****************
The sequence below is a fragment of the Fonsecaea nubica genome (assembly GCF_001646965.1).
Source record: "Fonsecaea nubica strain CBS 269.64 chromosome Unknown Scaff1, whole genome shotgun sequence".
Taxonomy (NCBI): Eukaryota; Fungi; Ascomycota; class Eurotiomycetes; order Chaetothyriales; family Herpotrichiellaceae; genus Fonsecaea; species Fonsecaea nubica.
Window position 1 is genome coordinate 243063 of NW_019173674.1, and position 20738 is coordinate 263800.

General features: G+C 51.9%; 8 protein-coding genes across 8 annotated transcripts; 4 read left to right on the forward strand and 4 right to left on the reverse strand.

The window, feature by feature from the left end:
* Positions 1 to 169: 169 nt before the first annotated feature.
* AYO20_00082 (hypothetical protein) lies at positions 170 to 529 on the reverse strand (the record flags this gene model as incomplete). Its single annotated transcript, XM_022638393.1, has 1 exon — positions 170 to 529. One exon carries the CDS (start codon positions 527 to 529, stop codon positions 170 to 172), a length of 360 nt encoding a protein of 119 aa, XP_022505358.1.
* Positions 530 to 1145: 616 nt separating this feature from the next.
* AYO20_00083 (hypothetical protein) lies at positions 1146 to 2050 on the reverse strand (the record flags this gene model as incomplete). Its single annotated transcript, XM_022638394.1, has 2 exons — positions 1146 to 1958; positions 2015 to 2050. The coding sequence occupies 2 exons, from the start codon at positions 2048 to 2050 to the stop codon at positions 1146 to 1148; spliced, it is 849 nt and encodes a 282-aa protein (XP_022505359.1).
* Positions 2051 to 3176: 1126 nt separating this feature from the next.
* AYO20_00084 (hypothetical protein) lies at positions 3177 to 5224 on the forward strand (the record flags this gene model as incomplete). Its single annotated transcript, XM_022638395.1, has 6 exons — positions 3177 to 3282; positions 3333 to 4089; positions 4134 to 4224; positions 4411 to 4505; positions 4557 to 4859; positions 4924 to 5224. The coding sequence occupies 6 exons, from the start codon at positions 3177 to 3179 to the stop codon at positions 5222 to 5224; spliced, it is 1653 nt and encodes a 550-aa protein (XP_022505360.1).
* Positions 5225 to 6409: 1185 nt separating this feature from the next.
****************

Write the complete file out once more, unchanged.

The sequence below is a fragment of the Fonsecaea nubica genome (assembly GCF_001646965.1).
Source record: "Fonsecaea nubica strain CBS 269.64 chromosome Unknown Scaff1, whole genome shotgun sequence".
Taxonomy (NCBI): Eukaryota; Fungi; Ascomycota; class Eurotiomycetes; order Chaetothyriales; family Herpotrichiellaceae; genus Fonsecaea; species Fonsecaea nubica.
Window position 1 is genome coordinate 243063 of NW_019173674.1, and position 20738 is coordinate 263800.

General features: G+C 51.9%; 8 protein-coding genes across 8 annotated transcripts; 4 read left to right on the forward strand and 4 right to left on the reverse strand.

The window, feature by feature from the left end:
* Positions 1 to 169: 169 nt before the first annotated feature.
* AYO20_00082 (hypothetical protein) lies at positions 170 to 529 on the reverse strand (the record flags this gene model as incomplete). Its single annotated transcript, XM_022638393.1, has 1 exon — positions 170 to 529. One exon carries the CDS (start codon positions 527 to 529, stop codon positions 170 to 172), a length of 360 nt encoding a protein of 119 aa, XP_022505358.1.
* Positions 530 to 1145: 616 nt separating this feature from the next.
* AYO20_00083 (hypothetical protein) lies at positions 1146 to 2050 on the reverse strand (the record flags this gene model as incomplete). Its single annotated transcript, XM_022638394.1, has 2 exons — positions 1146 to 1958; positions 2015 to 2050. The coding sequence occupies 2 exons, from the start codon at positions 2048 to 2050 to the stop codon at positions 1146 to 1148; spliced, it is 849 nt and encodes a 282-aa protein (XP_022505359.1).
* Positions 2051 to 3176: 1126 nt separating this feature from the next.
* AYO20_00084 (hypothetical protein) lies at positions 3177 to 5224 on the forward strand (the record flags this gene model as incomplete). Its single annotated transcript, XM_022638395.1, has 6 exons — positions 3177 to 3282; positions 3333 to 4089; positions 4134 to 4224; positions 4411 to 4505; positions 4557 to 4859; positions 4924 to 5224. The coding sequence occupies 6 exons, from the start codon at positions 3177 to 3179 to the stop codon at positions 5222 to 5224; spliced, it is 1653 nt and encodes a 550-aa protein (XP_022505360.1).
* Positions 5225 to 6409: 1185 nt separating this feature from the next.